Playing Chrono Cross, it's strange to realize it debuted only four years after Chrono Trigger as the jump from Trigger's late 2D-era sprites to Cross's awkward 32-bit polygons makes it seem like a decade at least had passed between the two. Unfortunately, The Radical Dreamers Edition's HD upgrade doesn't do much to alleviate this. It may even make it worse. The game's lush pre-rendered backgrounds are sometimes fuzzy and new HD character models are jagged and offputting. Players can opt to play with the original graphics, but then there's little reason for anyone who still has access to Chrono Cross as a PSOne classic, physically or through the PlayStation Store, to invest in this new remaster. The gameplay also feels sluggish, as if moving in slow motion at times, and there's an awkward relic in the save system, which still requires players to choose between two memory card slots when making their saves.
A handful of quality-of-life upgrades fare better. These include turning off enemy encounters, making combat easy, and a fast-forward mode, which causes everything in the game to happen faster. These features make the late game much more enjoyable, alleviating some of the pacing issues. For example, as the story reaches its most exciting point and its connections to Chrono Trigger are coming into focus, the game forces players to backtrack to fight half a dozen boss battles at separate locations before progressing further. Traversing these dungeons more speedily and ignoring the average monsters makes the affair much less tedious.
The most significant addition to Chrono Cross: The Radical Dreamers Edition is right there in the name. Before Chrono Cross, the text adventure Radical Dreamers, also written by Kato, served as Chrono Trigger's first sequel. Previously released only via Nintendo's Satellaview add-on for the Super Famicom, Chrono Cross: The Radical Dreamers Edition represents its first release outside Japan. The game tells a more condensed version of Chrono Cross's main throughline, involving Kid and her secret origin. In this context, it plays like the short film that later expanded into a full-length feature, now a DVD special feature that's ultimately not enough to justify a purchase alone.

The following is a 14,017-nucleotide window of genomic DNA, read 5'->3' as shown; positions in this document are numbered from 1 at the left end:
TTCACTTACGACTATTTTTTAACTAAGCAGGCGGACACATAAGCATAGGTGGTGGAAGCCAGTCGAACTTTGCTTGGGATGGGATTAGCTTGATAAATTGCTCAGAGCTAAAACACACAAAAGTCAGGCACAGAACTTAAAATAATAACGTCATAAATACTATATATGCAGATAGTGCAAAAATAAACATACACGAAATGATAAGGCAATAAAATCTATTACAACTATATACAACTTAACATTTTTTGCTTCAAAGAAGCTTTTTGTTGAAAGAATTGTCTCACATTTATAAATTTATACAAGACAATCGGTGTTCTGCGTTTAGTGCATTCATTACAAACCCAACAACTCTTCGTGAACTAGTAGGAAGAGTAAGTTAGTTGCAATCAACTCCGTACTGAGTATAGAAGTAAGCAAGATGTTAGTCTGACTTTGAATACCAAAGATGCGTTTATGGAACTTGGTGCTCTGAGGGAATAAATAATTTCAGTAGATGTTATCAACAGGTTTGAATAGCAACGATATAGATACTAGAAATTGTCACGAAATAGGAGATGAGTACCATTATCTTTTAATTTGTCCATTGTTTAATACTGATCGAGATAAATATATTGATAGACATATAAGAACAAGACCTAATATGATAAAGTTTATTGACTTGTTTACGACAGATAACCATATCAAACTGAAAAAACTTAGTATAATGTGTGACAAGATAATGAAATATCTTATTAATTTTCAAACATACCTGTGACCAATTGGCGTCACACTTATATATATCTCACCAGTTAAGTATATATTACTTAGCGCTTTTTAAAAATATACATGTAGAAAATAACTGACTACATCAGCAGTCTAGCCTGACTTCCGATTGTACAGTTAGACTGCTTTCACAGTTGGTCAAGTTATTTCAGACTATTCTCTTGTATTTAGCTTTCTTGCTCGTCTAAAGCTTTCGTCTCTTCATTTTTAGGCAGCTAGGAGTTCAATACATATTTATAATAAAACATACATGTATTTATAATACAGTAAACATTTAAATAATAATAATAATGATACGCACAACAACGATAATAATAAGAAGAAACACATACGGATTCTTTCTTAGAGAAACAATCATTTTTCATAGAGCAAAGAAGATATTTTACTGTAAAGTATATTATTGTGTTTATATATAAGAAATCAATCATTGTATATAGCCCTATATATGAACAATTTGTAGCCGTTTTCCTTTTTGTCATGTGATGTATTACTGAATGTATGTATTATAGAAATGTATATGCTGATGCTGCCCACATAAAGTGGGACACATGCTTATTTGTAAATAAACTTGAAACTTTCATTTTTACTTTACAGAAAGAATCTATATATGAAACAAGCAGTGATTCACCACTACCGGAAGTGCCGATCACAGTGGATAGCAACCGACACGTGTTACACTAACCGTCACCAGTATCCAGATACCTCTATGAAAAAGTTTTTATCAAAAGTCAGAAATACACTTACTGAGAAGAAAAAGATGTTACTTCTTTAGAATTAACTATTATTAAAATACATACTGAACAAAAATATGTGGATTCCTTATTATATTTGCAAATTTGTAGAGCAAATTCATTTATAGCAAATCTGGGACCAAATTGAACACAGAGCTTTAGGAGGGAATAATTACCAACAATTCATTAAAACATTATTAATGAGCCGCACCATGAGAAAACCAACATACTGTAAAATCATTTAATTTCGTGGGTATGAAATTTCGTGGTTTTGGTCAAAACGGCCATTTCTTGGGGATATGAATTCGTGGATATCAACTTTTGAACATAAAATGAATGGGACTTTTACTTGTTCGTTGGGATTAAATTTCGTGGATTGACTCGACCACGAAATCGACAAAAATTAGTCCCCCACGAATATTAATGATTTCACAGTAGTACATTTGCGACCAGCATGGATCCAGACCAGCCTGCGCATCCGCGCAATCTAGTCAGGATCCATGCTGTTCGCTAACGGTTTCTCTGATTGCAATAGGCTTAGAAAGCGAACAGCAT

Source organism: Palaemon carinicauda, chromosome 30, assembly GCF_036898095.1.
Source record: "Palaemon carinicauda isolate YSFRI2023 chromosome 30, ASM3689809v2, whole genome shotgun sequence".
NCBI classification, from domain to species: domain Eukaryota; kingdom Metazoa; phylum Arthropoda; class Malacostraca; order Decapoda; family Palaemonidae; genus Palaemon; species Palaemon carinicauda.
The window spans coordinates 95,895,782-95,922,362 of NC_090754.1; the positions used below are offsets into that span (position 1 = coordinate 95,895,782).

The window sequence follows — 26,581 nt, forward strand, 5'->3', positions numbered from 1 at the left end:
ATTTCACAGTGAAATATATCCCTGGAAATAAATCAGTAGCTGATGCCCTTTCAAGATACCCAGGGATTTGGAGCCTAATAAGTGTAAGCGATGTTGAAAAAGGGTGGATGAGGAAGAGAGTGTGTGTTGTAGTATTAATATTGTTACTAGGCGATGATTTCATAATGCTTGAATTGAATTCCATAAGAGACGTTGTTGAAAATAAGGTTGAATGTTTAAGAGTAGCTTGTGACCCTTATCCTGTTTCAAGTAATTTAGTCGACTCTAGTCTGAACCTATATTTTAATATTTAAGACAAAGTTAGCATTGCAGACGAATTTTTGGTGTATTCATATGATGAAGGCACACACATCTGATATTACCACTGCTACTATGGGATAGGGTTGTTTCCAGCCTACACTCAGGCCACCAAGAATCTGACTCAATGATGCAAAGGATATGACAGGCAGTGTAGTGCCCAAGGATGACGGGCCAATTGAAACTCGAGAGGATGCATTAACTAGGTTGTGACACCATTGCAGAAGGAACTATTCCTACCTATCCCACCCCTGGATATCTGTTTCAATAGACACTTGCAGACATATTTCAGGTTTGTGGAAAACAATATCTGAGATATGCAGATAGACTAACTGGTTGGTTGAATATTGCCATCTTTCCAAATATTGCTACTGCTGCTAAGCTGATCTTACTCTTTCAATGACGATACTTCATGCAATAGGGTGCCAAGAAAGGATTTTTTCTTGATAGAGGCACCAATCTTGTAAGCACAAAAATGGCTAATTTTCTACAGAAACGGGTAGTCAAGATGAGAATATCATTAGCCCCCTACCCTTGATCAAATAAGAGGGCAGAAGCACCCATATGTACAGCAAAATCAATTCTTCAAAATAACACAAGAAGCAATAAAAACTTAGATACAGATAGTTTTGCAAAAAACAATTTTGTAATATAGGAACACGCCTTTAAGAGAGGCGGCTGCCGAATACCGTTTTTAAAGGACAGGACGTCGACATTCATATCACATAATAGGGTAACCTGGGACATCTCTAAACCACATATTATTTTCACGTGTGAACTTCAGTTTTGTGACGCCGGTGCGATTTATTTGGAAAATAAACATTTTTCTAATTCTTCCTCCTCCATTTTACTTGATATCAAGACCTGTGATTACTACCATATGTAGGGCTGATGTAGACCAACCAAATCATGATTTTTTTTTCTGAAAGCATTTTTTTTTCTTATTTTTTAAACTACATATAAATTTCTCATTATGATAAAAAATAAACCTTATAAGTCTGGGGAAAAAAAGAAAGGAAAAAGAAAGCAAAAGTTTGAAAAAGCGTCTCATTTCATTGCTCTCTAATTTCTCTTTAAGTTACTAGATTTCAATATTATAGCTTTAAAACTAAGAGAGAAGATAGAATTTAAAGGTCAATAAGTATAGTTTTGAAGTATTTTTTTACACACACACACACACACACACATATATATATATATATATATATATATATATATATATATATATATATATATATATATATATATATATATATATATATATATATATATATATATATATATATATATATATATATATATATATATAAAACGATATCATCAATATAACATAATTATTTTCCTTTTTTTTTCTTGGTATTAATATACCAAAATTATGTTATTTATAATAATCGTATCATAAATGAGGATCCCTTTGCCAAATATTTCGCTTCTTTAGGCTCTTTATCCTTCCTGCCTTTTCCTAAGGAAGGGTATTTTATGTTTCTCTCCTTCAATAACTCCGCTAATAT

If it sounds like I'm frustrated with Chrono Cross: The Radical Dreamers Edition, that's because I am. Chrono Cross, despite some flaws, is an emotional, moody game that allows players to meditate on what the world would be like if they ceased to exist, an all-too-common stray thought. It's a literal and philosophical battle between fate and self-determination, of learning to do good within our flawed existence. It's got a beautiful and distinct setting in El Nido's tropical environment, and Mitsuda's score is among the best music ever created for a video game. While The Radical Dreamers Edition's quality-of-life improvements are welcome, and it's lovely to have the game more widely available, the attempt to give the game a quick HD facelift may do more harm than good. Luckily the original edition is still there for people who prefer that route, meaning it's not a total loss.
If you've never played Chrono Cross, you should, and there's little reason not to take advantage of the upgrades available in The Radical Dreamers Edition. If you already have access to the original edition, whether it's worth the double-dip comes down to how determined you are to play Radical Dreamers; I'd wager it isn't worth the price of admission. But regardless, however you do it, you should play Chrono Cross. It's just a shame this remaster isn't all it could have been.
Rating: 3.5 out of 5
Chrono Cross: The Radical Dreamers Edition is available now for Microsoft Windows, PlayStation 4, Xbox One, and Nintendo Switch. It was reviewed on a base-model PlayStation 4 and PlayStation 5, with a review code provided by the publisher.